Center for Public Integrity Weighs Merger or Shutdown Amid Dire Financial Straits

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“The board remains committed to C.P.I. and its essential mission, and is working hard to determine the best way forward for our journalism,” the nonprofit said in a statement.

The financial peril facing the Center for Public Integrity threatens to extinguish a newsroom of about 30 journalists that has watchdogged powerful institutions for decades. Much of its funding has come from foundations interested in supporting investigative journalism, including the Knight Foundation and the Robert R. McCormick Foundation.

As its reserves dwindle, its board of directors is contemplating drastic action to address the situation. The Center for Public Integrity explored a potential combination this year with The Markup, a nonprofit newsroom that publishes investigations about technology, but it never came to fruition. The organization has also sought reductions to its 2024 budget, three people familiar with the discussions said.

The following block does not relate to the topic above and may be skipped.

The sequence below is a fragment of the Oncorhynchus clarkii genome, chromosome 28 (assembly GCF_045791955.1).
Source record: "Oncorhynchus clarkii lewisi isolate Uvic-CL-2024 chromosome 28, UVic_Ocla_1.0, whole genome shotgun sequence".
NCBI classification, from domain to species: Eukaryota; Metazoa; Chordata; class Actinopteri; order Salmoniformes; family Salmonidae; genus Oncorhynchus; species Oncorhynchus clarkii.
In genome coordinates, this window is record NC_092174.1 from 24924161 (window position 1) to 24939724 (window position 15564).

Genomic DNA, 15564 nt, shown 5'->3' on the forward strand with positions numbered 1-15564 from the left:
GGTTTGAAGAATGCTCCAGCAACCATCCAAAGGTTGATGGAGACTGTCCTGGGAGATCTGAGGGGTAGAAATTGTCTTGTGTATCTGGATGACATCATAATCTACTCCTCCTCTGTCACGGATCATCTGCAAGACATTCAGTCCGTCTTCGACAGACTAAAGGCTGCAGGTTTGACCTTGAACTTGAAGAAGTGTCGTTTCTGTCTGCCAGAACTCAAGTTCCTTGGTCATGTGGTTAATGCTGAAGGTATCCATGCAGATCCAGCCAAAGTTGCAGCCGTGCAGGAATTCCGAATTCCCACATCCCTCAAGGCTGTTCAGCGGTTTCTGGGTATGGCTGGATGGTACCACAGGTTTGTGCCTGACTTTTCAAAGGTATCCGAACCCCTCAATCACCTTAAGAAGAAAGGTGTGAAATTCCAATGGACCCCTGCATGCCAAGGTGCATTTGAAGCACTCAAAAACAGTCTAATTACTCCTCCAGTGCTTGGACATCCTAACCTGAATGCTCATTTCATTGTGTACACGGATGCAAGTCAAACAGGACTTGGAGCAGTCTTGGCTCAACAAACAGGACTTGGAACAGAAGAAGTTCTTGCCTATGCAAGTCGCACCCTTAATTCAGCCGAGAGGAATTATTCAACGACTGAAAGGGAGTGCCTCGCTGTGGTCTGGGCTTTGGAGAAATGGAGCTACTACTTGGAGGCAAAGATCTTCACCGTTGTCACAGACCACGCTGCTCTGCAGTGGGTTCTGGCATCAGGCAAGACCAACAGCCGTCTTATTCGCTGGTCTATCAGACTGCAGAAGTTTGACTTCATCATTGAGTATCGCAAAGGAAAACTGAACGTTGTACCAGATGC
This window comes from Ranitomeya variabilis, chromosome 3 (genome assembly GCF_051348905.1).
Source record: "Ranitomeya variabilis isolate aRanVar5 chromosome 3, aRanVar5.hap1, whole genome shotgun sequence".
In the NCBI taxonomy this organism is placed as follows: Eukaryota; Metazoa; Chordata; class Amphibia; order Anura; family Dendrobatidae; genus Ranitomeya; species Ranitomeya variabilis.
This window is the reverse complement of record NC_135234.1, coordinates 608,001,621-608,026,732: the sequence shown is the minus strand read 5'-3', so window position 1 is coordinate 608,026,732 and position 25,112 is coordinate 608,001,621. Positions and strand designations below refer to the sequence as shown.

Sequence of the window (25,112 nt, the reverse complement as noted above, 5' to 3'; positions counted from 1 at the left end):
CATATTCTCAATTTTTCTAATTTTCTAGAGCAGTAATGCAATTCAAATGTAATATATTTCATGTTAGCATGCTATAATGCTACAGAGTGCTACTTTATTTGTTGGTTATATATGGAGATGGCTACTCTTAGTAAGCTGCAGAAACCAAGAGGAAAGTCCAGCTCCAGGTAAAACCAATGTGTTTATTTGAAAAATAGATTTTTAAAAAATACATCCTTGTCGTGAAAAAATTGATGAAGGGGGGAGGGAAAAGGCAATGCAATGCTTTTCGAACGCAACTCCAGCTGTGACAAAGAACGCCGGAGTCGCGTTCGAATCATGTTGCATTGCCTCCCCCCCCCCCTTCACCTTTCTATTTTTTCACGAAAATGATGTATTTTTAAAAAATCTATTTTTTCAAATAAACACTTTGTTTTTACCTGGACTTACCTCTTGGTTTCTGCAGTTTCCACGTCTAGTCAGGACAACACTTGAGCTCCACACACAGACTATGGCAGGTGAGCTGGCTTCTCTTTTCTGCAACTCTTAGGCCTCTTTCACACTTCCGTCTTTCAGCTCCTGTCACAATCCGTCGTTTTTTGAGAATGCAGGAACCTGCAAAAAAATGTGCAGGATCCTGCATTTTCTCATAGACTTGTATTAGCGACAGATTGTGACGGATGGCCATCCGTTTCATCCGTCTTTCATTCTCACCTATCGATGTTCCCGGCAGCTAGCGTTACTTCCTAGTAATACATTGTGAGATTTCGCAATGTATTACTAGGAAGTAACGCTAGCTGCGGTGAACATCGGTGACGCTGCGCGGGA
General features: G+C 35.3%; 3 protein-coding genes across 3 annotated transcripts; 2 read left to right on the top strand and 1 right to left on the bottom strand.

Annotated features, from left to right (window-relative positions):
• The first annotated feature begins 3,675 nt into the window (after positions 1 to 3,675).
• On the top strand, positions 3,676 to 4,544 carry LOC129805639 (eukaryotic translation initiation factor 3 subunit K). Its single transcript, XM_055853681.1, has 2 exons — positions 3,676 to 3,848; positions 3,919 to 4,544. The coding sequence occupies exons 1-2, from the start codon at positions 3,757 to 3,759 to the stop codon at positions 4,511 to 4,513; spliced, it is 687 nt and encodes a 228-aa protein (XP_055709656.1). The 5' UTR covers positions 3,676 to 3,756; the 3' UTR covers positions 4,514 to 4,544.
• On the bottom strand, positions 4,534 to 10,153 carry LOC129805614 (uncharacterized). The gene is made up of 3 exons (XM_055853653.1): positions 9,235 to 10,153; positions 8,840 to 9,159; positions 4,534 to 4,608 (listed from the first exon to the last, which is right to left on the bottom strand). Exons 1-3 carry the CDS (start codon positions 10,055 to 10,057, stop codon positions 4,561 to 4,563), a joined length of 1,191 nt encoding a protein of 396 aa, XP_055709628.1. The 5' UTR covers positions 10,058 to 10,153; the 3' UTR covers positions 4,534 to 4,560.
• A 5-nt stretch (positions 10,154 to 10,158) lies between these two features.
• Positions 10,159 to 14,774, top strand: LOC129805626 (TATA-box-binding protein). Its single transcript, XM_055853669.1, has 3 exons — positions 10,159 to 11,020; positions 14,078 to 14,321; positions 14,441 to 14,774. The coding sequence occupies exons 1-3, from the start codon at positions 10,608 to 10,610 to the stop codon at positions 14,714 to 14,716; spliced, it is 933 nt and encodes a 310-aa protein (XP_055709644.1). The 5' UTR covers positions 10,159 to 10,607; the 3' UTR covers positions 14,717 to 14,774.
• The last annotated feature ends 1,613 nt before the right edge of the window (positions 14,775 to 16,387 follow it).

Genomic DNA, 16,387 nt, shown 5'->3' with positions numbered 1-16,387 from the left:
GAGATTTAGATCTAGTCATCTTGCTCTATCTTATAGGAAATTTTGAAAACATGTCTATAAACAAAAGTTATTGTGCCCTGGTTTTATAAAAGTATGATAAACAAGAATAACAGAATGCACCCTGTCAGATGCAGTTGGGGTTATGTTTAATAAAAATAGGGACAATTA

Many newsrooms have fallen on hard times amid a difficult market for advertising and subscriptions. Several, including The Washington Post, The Wall Street Journal and The Los Angeles Times, have laid off staff.

Founded by the investigative journalist Chuck Lewis in 1989, the Center for Public Integrity has won numerous awards for its journalism, including the Pulitzer Prize in 2014 for an investigation into a rigged system depriving coal miners of health care benefits. In the last year, it won an Edward R. Murrow award for general excellence.

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